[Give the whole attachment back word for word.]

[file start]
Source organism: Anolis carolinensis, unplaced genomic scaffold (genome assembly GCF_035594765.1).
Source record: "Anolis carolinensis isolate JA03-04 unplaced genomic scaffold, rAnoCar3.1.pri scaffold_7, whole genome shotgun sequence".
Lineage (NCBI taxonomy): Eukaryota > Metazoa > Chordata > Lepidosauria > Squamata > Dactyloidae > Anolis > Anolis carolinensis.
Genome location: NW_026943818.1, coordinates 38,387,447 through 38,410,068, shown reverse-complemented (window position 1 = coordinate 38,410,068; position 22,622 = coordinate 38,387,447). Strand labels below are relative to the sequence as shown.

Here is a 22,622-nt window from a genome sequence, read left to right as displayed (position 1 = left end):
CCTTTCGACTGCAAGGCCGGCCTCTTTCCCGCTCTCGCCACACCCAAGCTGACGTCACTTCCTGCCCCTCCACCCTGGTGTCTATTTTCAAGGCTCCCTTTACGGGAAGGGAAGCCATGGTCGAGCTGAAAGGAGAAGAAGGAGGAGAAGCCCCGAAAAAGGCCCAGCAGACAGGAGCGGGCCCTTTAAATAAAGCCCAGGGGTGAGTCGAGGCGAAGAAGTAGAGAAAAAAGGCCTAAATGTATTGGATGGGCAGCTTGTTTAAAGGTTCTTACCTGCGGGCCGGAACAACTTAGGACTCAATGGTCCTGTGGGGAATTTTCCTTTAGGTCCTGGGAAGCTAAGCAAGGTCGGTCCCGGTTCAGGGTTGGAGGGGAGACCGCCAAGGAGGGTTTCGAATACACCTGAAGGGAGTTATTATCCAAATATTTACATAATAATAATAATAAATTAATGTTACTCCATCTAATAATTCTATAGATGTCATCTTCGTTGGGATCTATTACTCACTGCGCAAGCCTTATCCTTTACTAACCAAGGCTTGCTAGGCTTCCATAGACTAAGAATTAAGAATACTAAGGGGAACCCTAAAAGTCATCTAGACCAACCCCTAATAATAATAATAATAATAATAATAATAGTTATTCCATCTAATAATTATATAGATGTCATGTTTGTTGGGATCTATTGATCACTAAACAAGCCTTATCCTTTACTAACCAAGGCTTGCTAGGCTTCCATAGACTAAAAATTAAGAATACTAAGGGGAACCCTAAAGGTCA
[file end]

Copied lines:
Source organism: Anolis carolinensis, unplaced genomic scaffold (genome assembly GCF_035594765.1).
Source record: "Anolis carolinensis isolate JA03-04 unplaced genomic scaffold, rAnoCar3.1.pri scaffold_7, whole genome shotgun sequence".
Lineage (NCBI taxonomy): Eukaryota > Metazoa > Chordata > Lepidosauria > Squamata > Dactyloidae > Anolis > Anolis carolinensis.
Genome location: NW_026943818.1, coordinates 38,387,447 through 38,410,068, shown reverse-complemented (window position 1 = coordinate 38,410,068; position 22,622 = coordinate 38,387,447). Strand labels below are relative to the sequence as shown.

Here is a 22,622-nt window from a genome sequence, read left to right as displayed (position 1 = left end):
CCTTTCGACTGCAAGGCCGGCCTCTTTCCCGCTCTCGCCACACCCAAGCTGACGTCACTTCCTGCCCCTCCACCCTGGTGTCTATTTTCAAGGCTCCCTTTACGGGAAGGGAAGCCATGGTCGAGCTGAAAGGAGAAGAAGGAGGAGAAGCCCCGAAAAAGGCCCAGCAGACAGGAGCGGGCCCTTTAAATAAAGCCCAGGGGTGAGTCGAGGCGAAGAAGTAGAGAAAAAAGGCCTAAATGTATTGGATGGGCAGCTTGTTTAAAGGTTCTTACCTGCGGGCCGGAACAACTTAGGACTCAATGGTCCTGTGGGGAATTTTCCTTTAGGTCCTGGGAAGCTAAGCAAGGTCGGTCCCGGTTCAGGGTTGGAGGGGAGACCGCCAAGGAGGGTTTCGAATACACCTGAAGGGAGTTATTATCCAAATATTTACATAATAATAATAATAAATTAATGTTACTCCATCTAATAATTCTATAGATGTCATCTTCGTTGGGATCTATTACTCACTGCGCAAGCCTTATCCTTTACTAACCAAGGCTTGCTAGGCTTCCATAGACTAAGAATTAAGAATACTAAGGGGAACCCTAAAAGTCATCTAGACCAACCCCTAATAATAATAATAATAATAATAATAATAGTTATTCCATCTAATAATTATATAGATGTCATGTTTGTTGGGATCTATTGATCACTAAACAAGCCTTATCCTTTACTAACCAAGGCTTGCTAGGCTTCCATAGACTAAAAATTAAGAATACTAAGGGGAACCCTAAAGGTCA